"I'm bursting people's bubbles on a daily basis," said Colorado real estate broker Bob Costello. Costello, who bills himself as "the 420-friendly realty broker," said many out-of-state residents who call to inquire about property listings are unaware of nuances in state law that limit growing to six plants—no more than half of which can be mature flowering plants—and that permit local governments to limit or ban pot retail.
For example, Douglas County, located between Denver and Colorado Springs, was the first county to ban marijuana operations back in 2012. "It's very much middle-class suburbia," said Costello, and that makes it attractive to many would-be residents. "But if you're going to have the lifestyle, Douglas County is not the place for you."
Consumers may also find exclusions of certain kinds of properties. Communities with homeowners associations might prohibit growing, and condo and co-op boards generally frown on any kind of smoke that seeps through ducts into neighboring properties, he said. Would-be tenants may also find that landlords prohibit smoking (pot or otherwise) on property.
(Read more: U.S. to approve banking service for weed businesses)
Then, of course, there are the usual moving considerations. Families aren't likely to be looking solely for proximity to dispensaries, said Jed Kolko, chief economist for Trulia.com. "Often, for lots of people in a home search, school districts and low crime are both important," he said. Commute time to work, proximity to family and friends and overall affordability also matter.
That last attribute can be particularly tricky. Many marijuana refugees are already dealing with expensive medical conditions and need help from fund-raisers and sponsors to make the move. In some cases, the move splits families, with some members staying behind to hold down jobs, Figi said. "It's a tough decision to make," she said.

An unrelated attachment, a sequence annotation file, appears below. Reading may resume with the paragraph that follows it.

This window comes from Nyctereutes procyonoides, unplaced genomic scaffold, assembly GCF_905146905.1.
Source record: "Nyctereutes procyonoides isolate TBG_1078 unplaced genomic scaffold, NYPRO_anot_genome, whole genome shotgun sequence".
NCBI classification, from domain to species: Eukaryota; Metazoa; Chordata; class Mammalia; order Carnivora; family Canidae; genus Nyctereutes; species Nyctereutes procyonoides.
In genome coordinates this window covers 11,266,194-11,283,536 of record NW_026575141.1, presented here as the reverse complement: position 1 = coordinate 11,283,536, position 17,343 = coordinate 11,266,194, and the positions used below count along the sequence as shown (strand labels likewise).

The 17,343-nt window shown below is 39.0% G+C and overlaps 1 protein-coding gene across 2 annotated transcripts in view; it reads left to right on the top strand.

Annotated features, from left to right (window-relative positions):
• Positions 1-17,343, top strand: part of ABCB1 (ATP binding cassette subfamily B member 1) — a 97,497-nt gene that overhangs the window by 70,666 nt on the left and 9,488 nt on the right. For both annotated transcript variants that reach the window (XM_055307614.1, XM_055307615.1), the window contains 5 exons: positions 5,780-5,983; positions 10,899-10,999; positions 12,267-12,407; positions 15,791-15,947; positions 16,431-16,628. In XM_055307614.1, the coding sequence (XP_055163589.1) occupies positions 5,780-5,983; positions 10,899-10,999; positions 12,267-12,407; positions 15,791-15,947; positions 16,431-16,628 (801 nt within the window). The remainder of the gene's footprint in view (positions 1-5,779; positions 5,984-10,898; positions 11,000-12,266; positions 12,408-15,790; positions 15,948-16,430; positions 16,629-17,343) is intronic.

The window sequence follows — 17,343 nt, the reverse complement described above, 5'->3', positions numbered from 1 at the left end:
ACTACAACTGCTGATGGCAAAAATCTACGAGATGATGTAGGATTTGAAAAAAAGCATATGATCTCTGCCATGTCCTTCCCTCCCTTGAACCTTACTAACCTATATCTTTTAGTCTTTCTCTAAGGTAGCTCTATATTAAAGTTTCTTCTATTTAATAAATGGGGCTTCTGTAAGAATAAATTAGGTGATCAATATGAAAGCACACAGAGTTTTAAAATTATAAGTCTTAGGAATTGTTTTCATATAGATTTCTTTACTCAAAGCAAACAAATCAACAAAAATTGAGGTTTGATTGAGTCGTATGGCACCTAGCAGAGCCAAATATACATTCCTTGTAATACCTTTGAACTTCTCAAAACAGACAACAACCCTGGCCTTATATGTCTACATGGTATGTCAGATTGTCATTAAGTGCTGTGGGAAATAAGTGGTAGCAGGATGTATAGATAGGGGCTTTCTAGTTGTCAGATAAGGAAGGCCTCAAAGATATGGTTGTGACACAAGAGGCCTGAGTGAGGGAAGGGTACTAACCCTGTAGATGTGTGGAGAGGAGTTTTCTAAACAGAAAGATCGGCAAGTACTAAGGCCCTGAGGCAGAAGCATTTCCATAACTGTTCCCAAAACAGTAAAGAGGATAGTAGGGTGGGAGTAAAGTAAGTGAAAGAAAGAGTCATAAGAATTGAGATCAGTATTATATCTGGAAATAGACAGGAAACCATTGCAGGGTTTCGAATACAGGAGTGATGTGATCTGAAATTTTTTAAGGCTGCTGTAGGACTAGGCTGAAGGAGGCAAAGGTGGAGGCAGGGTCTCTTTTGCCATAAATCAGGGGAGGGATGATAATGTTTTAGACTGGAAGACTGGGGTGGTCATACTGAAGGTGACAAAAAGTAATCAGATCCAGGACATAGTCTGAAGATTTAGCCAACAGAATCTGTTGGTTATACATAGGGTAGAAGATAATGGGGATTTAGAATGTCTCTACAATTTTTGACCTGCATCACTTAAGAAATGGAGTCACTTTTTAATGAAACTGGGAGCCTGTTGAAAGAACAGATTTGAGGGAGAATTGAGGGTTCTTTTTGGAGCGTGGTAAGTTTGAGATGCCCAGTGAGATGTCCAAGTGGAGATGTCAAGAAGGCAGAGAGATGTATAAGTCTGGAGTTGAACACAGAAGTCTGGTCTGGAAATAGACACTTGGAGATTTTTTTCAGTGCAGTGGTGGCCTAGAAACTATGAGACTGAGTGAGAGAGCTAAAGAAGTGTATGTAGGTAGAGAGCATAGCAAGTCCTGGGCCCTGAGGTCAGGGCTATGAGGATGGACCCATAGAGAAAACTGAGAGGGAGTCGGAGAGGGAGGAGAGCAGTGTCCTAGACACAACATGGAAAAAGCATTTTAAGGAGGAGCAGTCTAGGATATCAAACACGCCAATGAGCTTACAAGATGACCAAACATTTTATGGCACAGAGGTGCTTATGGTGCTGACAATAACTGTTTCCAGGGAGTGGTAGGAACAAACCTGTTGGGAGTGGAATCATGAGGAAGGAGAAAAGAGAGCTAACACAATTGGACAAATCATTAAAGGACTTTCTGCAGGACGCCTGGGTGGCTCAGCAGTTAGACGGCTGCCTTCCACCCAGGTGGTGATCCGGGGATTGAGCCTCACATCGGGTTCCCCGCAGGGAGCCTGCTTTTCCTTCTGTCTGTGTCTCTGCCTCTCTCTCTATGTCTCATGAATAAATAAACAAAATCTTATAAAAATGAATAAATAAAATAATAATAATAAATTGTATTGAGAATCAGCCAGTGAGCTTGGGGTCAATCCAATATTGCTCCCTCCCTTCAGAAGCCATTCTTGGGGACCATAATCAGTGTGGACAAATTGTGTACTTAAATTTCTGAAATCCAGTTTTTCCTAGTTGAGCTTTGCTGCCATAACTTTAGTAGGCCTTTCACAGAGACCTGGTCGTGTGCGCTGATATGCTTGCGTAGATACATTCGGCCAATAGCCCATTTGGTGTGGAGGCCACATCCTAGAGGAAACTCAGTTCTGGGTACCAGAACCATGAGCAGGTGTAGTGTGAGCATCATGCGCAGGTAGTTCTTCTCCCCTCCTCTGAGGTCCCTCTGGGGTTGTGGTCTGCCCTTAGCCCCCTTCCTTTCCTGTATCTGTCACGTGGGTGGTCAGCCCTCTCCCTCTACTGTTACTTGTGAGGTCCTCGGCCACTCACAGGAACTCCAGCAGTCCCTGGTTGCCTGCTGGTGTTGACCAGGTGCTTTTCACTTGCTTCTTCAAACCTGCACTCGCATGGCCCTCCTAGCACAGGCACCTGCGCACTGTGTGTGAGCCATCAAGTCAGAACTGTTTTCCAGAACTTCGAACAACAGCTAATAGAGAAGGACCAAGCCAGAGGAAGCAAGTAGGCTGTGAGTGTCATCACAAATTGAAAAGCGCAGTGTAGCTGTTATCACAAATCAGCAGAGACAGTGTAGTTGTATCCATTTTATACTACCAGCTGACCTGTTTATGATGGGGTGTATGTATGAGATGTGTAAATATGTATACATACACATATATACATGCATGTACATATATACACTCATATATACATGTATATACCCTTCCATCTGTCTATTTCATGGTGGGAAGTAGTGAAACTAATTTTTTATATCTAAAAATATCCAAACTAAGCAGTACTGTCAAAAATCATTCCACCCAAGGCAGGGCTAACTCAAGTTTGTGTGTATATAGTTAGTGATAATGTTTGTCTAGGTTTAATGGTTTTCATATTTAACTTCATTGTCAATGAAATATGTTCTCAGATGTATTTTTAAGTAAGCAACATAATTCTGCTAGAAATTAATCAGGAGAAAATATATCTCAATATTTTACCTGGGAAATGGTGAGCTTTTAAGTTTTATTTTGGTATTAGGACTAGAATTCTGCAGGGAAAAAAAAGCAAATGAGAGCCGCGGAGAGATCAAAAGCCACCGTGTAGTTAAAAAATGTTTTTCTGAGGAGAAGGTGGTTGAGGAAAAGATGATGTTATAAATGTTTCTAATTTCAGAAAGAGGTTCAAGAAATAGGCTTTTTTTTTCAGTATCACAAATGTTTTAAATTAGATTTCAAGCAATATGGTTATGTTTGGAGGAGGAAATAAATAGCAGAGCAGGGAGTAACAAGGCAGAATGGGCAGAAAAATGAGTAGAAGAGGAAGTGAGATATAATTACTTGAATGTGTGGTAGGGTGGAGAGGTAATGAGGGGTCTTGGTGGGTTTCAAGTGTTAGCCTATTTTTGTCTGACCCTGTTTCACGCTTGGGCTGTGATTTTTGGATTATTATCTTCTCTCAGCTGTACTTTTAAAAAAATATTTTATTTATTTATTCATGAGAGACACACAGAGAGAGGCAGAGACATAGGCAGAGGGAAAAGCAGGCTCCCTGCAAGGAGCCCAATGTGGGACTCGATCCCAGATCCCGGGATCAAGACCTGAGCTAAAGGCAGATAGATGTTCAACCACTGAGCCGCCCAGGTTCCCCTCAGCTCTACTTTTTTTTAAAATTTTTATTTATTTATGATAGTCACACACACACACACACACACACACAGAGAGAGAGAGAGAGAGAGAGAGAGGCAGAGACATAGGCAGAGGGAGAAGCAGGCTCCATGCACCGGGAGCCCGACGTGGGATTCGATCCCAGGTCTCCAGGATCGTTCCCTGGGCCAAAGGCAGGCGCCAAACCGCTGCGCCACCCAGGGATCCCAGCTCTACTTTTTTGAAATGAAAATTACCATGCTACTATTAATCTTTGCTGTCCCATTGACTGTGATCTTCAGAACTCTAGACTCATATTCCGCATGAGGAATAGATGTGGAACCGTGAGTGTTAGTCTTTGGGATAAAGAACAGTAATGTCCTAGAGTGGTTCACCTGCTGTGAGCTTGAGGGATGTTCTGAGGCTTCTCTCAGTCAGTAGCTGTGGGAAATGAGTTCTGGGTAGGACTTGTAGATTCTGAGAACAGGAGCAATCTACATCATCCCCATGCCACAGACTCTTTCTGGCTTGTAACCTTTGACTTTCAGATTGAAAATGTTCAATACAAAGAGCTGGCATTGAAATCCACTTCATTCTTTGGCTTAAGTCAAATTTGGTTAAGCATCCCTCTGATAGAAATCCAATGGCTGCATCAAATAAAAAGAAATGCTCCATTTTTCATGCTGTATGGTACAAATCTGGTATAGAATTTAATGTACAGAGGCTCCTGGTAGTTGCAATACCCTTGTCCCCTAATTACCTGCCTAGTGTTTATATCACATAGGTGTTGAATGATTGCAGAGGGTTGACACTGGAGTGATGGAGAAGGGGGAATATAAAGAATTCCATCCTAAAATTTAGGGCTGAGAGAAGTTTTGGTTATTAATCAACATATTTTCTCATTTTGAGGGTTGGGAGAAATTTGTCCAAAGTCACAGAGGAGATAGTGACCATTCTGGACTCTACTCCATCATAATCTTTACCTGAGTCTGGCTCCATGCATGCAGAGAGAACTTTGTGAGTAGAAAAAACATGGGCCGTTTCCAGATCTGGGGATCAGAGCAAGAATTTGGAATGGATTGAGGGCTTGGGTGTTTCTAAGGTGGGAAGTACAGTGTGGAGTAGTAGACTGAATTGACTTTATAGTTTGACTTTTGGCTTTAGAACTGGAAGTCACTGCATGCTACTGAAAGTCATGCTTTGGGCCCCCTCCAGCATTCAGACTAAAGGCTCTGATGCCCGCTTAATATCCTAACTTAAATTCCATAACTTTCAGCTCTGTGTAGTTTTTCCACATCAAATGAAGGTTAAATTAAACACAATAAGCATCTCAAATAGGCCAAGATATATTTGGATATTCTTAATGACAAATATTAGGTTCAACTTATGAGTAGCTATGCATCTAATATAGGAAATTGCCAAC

It doesn't help that many of the states where marijuana use is allowed are also those that have higher costs of living. According to CNBC's America's Top States for Business 2013, none of the 10 states with the lowest cost of living has legalized marijuana. Of the 10 with the highest, nine have medical marijuana laws—Hawaii, Alaska, Connecticut, New Jersey, California, Rhode Island, Massachusetts, Maryland and Vermont—and the only holdout, New York, is taking steps to follow suit. Washington and Colorado aren't cheap, either. In the rankings, just 14 states had a higher cost of living than Washington; 18 were pricier than Colorado.
(See chart below for median home prices in top U.S. metropolitan areas where medical or recreational marijuana use is legal.)